The focus is on official US personnel but it's message is sent out to all US citizens who are registered with the Embassy.  My first thoughts are about back home - "Raider Nation" fans at Oakland football games. Or the the two drunk guys we saw with bloodied up faces and already handcuffed outside the bar on the 2nd level of the Oakland Athletic baseball stadium at the last game we went to as a family (not trying to knock Oakland) - just pointing out facts. Could it be worse?

So we meet up with Boubacar,  Moussa and others and head in our own taxi with Boubacar.  One member of the group looked like he was about 17 kept repeating to us it's "dangereux, dangereux."  And Addison looked at me and said "if it's so dangerous, why is he going."  Good point!

Observations  on arrival - my god there were throngs of people  (an exponential multitude of assembled persons and more!!). This stadium is smack dab in the middle of a neighborhood.  On one level it seemed orderly and the police were doing their job. It was clear how they had separated people with tickets from everyone else.  But the distance separating the people was not more than a one and a half lane street from where we stood.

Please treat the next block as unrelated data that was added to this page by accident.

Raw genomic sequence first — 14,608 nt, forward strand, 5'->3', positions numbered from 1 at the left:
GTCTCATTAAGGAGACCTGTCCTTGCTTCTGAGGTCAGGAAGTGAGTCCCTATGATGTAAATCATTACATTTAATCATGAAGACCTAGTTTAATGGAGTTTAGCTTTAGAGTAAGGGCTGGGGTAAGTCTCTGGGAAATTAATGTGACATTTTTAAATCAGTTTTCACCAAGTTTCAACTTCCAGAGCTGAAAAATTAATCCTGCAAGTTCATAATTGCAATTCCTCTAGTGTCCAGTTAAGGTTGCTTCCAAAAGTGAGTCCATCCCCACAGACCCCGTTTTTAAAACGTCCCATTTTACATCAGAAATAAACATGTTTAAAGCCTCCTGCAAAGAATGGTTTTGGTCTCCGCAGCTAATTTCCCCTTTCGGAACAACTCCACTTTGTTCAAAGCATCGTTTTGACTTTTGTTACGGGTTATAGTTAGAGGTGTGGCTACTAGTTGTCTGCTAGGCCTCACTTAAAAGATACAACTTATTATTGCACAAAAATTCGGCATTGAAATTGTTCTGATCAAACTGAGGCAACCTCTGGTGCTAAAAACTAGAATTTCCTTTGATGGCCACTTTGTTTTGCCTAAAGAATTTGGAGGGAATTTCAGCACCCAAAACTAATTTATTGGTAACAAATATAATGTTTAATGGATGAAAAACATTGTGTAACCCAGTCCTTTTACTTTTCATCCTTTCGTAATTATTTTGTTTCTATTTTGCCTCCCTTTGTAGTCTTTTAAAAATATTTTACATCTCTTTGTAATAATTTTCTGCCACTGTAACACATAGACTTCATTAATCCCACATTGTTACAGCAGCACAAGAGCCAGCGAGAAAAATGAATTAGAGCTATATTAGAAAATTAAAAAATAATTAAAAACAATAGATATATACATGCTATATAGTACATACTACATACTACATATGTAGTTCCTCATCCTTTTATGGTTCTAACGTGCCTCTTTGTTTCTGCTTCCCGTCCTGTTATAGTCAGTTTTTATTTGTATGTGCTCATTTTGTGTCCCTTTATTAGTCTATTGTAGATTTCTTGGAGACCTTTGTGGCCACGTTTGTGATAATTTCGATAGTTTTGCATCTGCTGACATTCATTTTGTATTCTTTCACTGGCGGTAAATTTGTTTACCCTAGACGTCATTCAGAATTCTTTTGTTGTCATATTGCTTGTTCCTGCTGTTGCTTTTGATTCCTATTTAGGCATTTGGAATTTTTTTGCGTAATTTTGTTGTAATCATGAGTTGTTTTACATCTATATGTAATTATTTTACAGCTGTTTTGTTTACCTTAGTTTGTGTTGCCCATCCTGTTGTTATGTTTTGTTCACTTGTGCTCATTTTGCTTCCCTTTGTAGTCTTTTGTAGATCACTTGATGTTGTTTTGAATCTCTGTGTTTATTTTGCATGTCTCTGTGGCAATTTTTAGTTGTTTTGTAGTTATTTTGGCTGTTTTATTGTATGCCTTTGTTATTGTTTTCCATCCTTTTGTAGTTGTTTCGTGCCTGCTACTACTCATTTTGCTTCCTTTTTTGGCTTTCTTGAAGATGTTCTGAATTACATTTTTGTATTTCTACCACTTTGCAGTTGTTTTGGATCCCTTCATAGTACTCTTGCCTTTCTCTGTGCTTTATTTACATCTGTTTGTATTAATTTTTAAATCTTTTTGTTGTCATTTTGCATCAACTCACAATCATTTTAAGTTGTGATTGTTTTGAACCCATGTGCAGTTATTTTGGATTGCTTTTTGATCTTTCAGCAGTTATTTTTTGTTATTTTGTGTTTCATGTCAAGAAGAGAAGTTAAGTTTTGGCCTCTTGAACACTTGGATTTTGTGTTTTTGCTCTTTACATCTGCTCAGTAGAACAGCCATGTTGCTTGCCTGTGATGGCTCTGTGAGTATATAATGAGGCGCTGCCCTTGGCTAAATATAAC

There were people behind barricades, police, police on horses and people with tickets in line, and vendors - walking by selling water, peanuts, candy, t-shirts and all kinds of picture souvenirs.  We opted to pass on it all. Did not want to wave any money around no matter how small the bills or coins were.  We had 3 tickets in hand purchased previously but still needed to buy 2 more.  Manning tells us stand in line and don't move.  He and Boubacar go off somewhere to get the other 2 tickets.  Per Manning - "it was a bit unclear to both Boubacar and me as to where exactly we were supposed to be able to buy additional tickets.  After a few inquires to the police, they indicated a place near a barricade.  It was literally a small hole in wall - about this size of your head.  Boubacar showed them the tickets we had and asked for three more like that.  I produced the money and a hand produced the tickets and we were done.  There's no way I would ever have figured that out! "

Standing in line was actually quite civilized yet it was a bit hot since there was not a lick of shade.

While the 3 of us were alone in line this nice guy behind us kept helping us when the line was on occasion getting diverted onto the street and police on horses were trying to keep the line as much upon the 'sidewalk'.  Mainly to keep the road clear I guess.  And yes sadly the litter you see in front is a common sight.  Anyway he was nice about making sure we didn't loose our spots.

Manning and Boubacar return with the extra tickets purchased. Phew!